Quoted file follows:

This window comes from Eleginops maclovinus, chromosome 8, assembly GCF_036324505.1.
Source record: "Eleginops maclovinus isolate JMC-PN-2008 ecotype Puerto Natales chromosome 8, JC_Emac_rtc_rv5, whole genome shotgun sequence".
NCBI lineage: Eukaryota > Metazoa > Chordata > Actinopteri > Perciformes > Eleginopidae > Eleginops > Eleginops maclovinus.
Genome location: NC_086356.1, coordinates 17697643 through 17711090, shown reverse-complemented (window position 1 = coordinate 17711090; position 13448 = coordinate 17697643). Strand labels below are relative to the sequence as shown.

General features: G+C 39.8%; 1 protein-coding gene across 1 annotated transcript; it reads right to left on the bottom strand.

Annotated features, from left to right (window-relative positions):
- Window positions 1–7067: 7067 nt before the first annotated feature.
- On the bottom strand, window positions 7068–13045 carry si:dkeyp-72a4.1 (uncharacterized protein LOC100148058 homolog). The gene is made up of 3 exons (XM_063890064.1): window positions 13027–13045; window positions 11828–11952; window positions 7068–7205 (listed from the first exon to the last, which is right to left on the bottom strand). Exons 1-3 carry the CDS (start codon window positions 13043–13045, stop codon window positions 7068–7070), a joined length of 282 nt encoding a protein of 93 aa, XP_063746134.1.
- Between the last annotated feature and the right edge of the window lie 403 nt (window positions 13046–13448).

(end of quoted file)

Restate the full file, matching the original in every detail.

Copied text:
This window comes from Eleginops maclovinus, chromosome 8, assembly GCF_036324505.1.
Source record: "Eleginops maclovinus isolate JMC-PN-2008 ecotype Puerto Natales chromosome 8, JC_Emac_rtc_rv5, whole genome shotgun sequence".
NCBI lineage: Eukaryota > Metazoa > Chordata > Actinopteri > Perciformes > Eleginopidae > Eleginops > Eleginops maclovinus.
Genome location: NC_086356.1, coordinates 17697643 through 17711090, shown reverse-complemented (window position 1 = coordinate 17711090; position 13448 = coordinate 17697643). Strand labels below are relative to the sequence as shown.

General features: G+C 39.8%; 1 protein-coding gene across 1 annotated transcript; it reads right to left on the bottom strand.

Annotated features, from left to right (window-relative positions):
- Window positions 1–7067: 7067 nt before the first annotated feature.
- On the bottom strand, window positions 7068–13045 carry si:dkeyp-72a4.1 (uncharacterized protein LOC100148058 homolog). The gene is made up of 3 exons (XM_063890064.1): window positions 13027–13045; window positions 11828–11952; window positions 7068–7205 (listed from the first exon to the last, which is right to left on the bottom strand). Exons 1-3 carry the CDS (start codon window positions 13043–13045, stop codon window positions 7068–7070), a joined length of 282 nt encoding a protein of 93 aa, XP_063746134.1.
- Between the last annotated feature and the right edge of the window lie 403 nt (window positions 13046–13448).